PLEASANTVILLE, NY, June 24, 2011 — Renowned environmentalist and Pace University senior fellow John Cronin was presented with the prestigious Jefferson Award in a ceremony in Washington, DC, Tuesday night. Cronin was honored for a career spanning four decades “on the front line of water quality issues.” The Jefferson Award, now in its 39th year, is named for Thomas Jefferson and was founded by former first lady Jacqueline Kennedy Onassis as a “Nobel Prize for public service.” Two other recipients of the Jefferson Award this year were Supreme Court Justice Ruth Bader Ginsburg and actress Marlo Thomas.
In its presentation, the Jefferson Awards Board of Selectors said Cronin “has dedicated his career to water and environmental affairs. Described as ‘Hero for the Planet’ and ‘equal parts detective, scientist and public advocate’, his efforts have inspired a legacy of programs across the globe, fighting pollution on six continents.”
In remarks at the ceremony, Cronin credited folksinger Pete Seeger and Pace University as his sources of inspiration. “When Pete took me under his wing in 1973, he said, ‘If we all work together we can change the Hudson River; we can even change the world.’ At the time I thought it impossible but his words proved to be the truest I have ever heard. Pace University lives by that credo and has given me the opportunity to reach thousands. We all stand on the shoulders of giants. I have been privileged to stand on theirs.”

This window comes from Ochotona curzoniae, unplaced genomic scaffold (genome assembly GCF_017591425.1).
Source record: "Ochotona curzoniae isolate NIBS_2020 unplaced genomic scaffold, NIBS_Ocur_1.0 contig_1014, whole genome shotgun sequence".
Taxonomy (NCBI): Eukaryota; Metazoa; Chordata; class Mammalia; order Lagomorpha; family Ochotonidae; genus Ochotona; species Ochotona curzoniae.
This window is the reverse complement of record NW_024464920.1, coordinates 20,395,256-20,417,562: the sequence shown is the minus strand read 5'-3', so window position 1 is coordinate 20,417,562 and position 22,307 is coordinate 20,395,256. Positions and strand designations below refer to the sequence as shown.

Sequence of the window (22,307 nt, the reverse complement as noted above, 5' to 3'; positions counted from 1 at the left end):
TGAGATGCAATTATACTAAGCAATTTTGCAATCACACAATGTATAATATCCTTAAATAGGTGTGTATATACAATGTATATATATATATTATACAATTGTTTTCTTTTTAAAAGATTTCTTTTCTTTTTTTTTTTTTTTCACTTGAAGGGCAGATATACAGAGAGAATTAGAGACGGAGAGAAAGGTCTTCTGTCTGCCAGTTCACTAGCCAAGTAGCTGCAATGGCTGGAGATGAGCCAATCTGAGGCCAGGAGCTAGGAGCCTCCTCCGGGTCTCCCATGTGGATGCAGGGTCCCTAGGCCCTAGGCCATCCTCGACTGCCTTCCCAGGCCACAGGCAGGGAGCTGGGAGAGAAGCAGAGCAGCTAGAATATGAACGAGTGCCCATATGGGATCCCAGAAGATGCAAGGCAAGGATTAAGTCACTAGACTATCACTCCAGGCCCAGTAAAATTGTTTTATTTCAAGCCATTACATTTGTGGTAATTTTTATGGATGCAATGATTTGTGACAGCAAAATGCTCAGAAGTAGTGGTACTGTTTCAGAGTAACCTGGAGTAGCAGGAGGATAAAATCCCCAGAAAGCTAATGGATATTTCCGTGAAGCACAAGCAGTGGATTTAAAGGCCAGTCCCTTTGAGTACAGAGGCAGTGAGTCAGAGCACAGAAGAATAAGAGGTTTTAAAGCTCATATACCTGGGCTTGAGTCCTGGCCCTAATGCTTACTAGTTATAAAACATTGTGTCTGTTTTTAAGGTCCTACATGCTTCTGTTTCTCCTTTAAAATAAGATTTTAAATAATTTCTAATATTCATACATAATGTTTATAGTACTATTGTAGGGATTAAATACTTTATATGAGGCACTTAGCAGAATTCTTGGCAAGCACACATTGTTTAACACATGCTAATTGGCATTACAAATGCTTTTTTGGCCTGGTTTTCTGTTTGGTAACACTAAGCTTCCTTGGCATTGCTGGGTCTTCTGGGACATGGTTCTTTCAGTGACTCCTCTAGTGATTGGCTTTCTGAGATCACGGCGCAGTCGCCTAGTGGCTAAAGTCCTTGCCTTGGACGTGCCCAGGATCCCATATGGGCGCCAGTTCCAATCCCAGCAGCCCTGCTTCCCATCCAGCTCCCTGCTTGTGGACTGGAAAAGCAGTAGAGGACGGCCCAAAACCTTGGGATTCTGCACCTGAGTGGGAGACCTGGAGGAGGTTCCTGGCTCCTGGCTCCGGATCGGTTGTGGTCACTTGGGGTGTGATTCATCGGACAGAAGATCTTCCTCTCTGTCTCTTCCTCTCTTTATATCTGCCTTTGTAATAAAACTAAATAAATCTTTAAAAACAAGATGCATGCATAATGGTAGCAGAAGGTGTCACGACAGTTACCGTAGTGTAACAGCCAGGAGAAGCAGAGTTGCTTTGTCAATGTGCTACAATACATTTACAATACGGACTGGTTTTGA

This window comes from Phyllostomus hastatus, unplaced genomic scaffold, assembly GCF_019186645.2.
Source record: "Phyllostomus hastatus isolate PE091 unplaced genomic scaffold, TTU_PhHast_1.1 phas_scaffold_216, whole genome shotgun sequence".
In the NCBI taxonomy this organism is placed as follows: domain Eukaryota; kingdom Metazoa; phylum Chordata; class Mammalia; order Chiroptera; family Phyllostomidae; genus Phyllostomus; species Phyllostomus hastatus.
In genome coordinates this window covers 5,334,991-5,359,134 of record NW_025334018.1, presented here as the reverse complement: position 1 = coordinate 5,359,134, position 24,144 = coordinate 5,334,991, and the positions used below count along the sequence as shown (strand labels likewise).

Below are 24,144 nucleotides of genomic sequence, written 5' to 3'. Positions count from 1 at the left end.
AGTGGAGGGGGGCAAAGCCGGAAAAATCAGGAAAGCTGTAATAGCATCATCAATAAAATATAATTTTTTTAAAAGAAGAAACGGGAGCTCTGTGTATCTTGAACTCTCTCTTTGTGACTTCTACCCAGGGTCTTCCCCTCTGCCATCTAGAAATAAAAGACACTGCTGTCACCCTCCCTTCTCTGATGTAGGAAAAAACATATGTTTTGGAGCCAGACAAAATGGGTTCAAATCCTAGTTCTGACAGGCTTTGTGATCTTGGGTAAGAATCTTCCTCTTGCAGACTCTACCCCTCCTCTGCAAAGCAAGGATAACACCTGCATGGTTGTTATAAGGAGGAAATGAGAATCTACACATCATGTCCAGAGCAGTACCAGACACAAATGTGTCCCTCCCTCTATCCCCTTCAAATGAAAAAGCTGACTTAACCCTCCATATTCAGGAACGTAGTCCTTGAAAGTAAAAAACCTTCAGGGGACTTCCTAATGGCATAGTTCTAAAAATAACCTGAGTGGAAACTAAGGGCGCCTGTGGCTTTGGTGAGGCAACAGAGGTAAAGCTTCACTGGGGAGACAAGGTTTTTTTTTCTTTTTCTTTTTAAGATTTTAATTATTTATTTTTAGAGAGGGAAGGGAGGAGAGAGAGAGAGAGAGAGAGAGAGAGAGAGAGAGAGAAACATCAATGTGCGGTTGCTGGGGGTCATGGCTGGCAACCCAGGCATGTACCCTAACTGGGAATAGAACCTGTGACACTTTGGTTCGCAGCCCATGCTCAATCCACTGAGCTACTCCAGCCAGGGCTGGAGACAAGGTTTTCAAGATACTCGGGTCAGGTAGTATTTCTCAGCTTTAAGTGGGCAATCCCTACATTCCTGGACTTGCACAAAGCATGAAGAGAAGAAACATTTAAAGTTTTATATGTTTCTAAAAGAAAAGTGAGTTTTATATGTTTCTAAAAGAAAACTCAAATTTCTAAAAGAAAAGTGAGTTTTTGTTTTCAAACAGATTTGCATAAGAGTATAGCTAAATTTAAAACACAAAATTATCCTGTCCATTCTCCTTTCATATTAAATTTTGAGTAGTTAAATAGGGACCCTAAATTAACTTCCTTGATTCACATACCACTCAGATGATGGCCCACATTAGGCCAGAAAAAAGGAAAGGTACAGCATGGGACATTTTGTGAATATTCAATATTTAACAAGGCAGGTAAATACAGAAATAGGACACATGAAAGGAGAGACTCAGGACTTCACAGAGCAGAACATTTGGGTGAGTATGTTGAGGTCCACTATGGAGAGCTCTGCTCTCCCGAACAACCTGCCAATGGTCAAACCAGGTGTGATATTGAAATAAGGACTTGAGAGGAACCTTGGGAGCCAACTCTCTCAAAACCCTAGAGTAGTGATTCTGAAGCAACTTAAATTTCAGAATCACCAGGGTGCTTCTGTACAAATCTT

Remarking on Pace University’s nomination of Cronin, President Stephen J. Friedman said, “Higher education has a duty to public service, social good and environmental protection. As our senior fellow for environmental affairs at the Pace Academy for Applied Environmental Studies, John Cronin is an exemplar of our university-wide commitment to that mission. John has served the Pace community since 1985 when he co-founded the Pace Environmental Litigation Clinic, but his lifelong service on behalf of water issues locally and globally has benefitted us all for almost four decades.”
Cronin’s work has reached into every corner of environmentalism. A Time magazine “Hero for the Planet,” he began as a pollution hunter for the “People’s Pipewatch” at the Clearwater organization in 1973 where evidence he collected caused the first successful federal prosecution in New York State under the new Clean Water Act. He served as environmental advisor to Congressman Hamilton Fish, Jr. and Assemblyman Maurice Hinchey, and as the pollution-fighting Hudson Riverkeeper for 17 years, where his work inspired the creation of nearly 200 “Keeper” programs around the world. He authored the Hudson River Estuary Management Act, considered a model for ecosystem management, wrote “The Riverkeepers” with Robert F. Kennedy, Jr., made an award-winning film about commercial fishermen, and co-founded the Environmental Consortium of Hudson Valley Colleges & Universities, the Pace Environmental Litigation Clinic, and Beacon Institute for Rivers and Estuaries, where he has served as director and CEO for five years.
Congressman Maurice Hinchey said of Cronin’s Jefferson Award, “I’ve had the pleasure of working with John Cronin to protect and restore the Hudson River for three decades and am delighted that his many years of hard work and dedicated efforts have been recognized through this award. The Hudson Valley has played a leading role in the development of the modern environmental movement, and John Cronin has made important contributions to that legacy.”